Postmodernism, History and Social Critique in Post-Dictatorship Argentine Cinema: A Reading of Eliseo Subiela's 'El Lado Oscuro del Corazon'
Page, Joanna, The Modern Language Review
There is some agreement that the older modernism
functioned against its society in ways
which are variously described as critical, negative,
contestatory, subversive, oppositional
and the like. Can anything of the sort be
affirmed about postmodernism and its social
moment? (Fredric Jameson, 'Postmodernism
and Consumer Society') (1)
?Que has hecho durante toda tu vida?
Enganar, enganar, nada mas que enganar.
[...] Ya no eres capaz de extender una mano,
de abrir los brazos ...
(A cow, El lado oscuro del corazon)
The divorce of aesthetics from meaningful social critique within the postmodern paradigm has been repeatedly decreed by many of the latter's most prominent theorists. Fredric Jameson claims the major theme of postmodernism to be 'the disappearance of a sense of history, the way in which our entire contemporary social system has little by little begun to lose its capacity to retain its own past, has begun to live in a perpetual present'. The art produced under the sign of the postmodern is anarchic and depthless, symptomatic of 'a society that has become incapable of dealing with time and history' ('Postmodernism and Consumer Society', pp. 179, 171). Indeed, Jean Baudrillard, who, despite his assertion that postmodernism 'doesn't have anything to do with me', (2) remains for many one of postmodern society's most perceptive analysts, attests to a similar 'disappearance' of history and reality in our age of the simulacrum. If there exists a reality which is at all distinguishable from our narrations and simulations of it, it remains inaccessible: the very concepts of historical progress and meaning seem to be indissolubly wedded to those Enlightenment narratives from which postmodernism has declared its liberation. Postmodernism's substitution of a history of fragmentation for one of evolution would appear to undermine its capacity to intervene in issues of sociopolitical significance. Such is certainly the judgement of David Harvey, who asks: 'if, as the postmodernists insist, we cannot aspire to any unified representation of the world, or picture it as a totality full of connections and differentiations rather than as perpetually shifting fragments, then how can we possibly aspire to act coherently with respect to the world?'. (3) Having deconstructed all ideas of historical progress, questioned the existence of a non-discursive reality, and rejected all notions of fixity with regard to meaning, postmodernism appears to have little to offer the socially-committed artist.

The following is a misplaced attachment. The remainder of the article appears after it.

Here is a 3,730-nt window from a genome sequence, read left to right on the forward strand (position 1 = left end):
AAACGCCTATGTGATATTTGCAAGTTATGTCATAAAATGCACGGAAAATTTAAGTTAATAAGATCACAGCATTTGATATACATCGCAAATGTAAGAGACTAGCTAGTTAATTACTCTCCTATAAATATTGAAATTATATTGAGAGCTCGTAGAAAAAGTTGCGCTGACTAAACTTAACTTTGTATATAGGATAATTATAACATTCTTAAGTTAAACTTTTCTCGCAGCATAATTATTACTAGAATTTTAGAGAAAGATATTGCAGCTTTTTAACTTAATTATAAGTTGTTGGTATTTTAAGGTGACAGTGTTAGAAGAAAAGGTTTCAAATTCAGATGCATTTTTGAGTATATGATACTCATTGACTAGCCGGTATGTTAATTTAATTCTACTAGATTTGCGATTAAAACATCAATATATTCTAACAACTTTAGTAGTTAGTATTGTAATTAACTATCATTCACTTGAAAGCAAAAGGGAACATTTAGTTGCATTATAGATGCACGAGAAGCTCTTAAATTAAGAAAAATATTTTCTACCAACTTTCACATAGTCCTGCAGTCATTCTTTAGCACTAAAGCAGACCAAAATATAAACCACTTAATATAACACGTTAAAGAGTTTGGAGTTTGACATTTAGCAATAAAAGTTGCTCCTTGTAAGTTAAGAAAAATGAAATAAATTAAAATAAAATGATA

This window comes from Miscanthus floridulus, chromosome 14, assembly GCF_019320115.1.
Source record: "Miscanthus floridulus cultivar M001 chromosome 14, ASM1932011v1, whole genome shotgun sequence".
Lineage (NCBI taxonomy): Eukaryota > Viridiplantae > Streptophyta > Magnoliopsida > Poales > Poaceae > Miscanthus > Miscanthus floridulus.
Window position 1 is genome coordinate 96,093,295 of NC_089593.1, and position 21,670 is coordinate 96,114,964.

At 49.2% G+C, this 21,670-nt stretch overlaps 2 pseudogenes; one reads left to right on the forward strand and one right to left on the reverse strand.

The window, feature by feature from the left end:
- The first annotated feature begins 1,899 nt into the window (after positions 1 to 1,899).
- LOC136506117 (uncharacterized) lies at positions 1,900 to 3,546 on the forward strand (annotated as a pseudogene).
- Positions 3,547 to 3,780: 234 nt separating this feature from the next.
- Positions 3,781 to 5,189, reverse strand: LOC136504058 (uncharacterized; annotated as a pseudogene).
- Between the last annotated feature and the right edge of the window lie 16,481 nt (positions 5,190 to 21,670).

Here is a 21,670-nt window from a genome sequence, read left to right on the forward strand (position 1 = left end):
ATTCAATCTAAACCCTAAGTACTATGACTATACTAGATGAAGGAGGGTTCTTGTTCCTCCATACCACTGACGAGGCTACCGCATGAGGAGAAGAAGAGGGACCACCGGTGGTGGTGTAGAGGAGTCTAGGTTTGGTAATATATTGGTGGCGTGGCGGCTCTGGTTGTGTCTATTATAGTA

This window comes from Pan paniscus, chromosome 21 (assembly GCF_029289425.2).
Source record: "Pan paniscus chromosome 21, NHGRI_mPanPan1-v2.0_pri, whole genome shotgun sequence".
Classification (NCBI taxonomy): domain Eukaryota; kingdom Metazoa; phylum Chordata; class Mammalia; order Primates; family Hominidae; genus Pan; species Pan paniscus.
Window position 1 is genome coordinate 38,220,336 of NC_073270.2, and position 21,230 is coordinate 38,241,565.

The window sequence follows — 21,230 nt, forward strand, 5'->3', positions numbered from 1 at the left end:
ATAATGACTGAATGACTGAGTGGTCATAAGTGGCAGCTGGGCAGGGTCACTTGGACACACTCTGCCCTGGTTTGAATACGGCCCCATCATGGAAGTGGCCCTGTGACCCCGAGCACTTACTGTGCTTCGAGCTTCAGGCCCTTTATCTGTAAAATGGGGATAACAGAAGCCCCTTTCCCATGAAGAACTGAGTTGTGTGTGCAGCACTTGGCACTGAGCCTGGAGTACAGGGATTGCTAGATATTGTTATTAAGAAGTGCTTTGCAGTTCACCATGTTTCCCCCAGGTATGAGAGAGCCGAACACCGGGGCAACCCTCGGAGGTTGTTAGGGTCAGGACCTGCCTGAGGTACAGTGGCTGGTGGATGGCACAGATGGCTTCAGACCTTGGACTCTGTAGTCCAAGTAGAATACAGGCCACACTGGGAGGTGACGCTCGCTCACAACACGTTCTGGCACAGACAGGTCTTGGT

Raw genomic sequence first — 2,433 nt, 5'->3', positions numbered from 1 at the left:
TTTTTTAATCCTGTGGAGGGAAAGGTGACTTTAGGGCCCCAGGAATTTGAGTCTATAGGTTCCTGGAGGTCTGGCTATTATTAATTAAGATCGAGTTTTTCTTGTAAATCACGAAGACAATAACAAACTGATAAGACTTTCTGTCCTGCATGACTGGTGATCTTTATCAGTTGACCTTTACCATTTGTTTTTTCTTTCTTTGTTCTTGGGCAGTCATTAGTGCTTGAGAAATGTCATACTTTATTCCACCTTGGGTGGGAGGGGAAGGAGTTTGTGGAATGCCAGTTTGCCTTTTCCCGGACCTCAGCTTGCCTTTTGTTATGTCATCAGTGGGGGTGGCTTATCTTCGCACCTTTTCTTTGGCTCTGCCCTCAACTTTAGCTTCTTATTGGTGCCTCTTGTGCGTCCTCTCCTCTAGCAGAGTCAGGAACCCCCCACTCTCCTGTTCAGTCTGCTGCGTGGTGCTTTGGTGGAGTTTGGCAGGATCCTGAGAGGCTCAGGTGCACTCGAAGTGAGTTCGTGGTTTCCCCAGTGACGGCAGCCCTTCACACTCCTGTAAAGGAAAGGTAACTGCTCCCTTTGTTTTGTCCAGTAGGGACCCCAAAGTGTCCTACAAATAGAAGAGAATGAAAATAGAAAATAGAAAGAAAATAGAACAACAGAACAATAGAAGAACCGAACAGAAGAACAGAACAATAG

Such a conclusion demonstrates little understanding of the politics of postmodern representation and a deficient awareness of its praxis in contexts outside the liberal democracies of Western Europe and North America. Since the end of Argentina's most recent dictatorship in 1983, many Argentine writers and filmmakers have demonstrated a commitment to representing the experience of repression, torture and censorship under an authoritarian regime. Above all, they have engaged with the psychological and social effects of the guerra sucia of 1976-1977, the most intense period of institutionalized violence during which as many as 20,000 people are estimated to have been 'disappeared', tortured and killed by the armed forces. (4) While documentary films and journalistic reports have abounded in the redemocratization period, many of Argentina's most sophisticated artists have found greater expressive potential in an anti-realist aesthetic which resonates strongly with the theories and cultural practices of European and North American postmodernism. In their art, the postmodern aesthetic is not the irreverent, apolitical anarchism that it so often becomes for Jameson and Harvey, but rather a singularly appropriate tool for the denunciation of the totalitarian abuse of power and for the exposure of its image-productions. …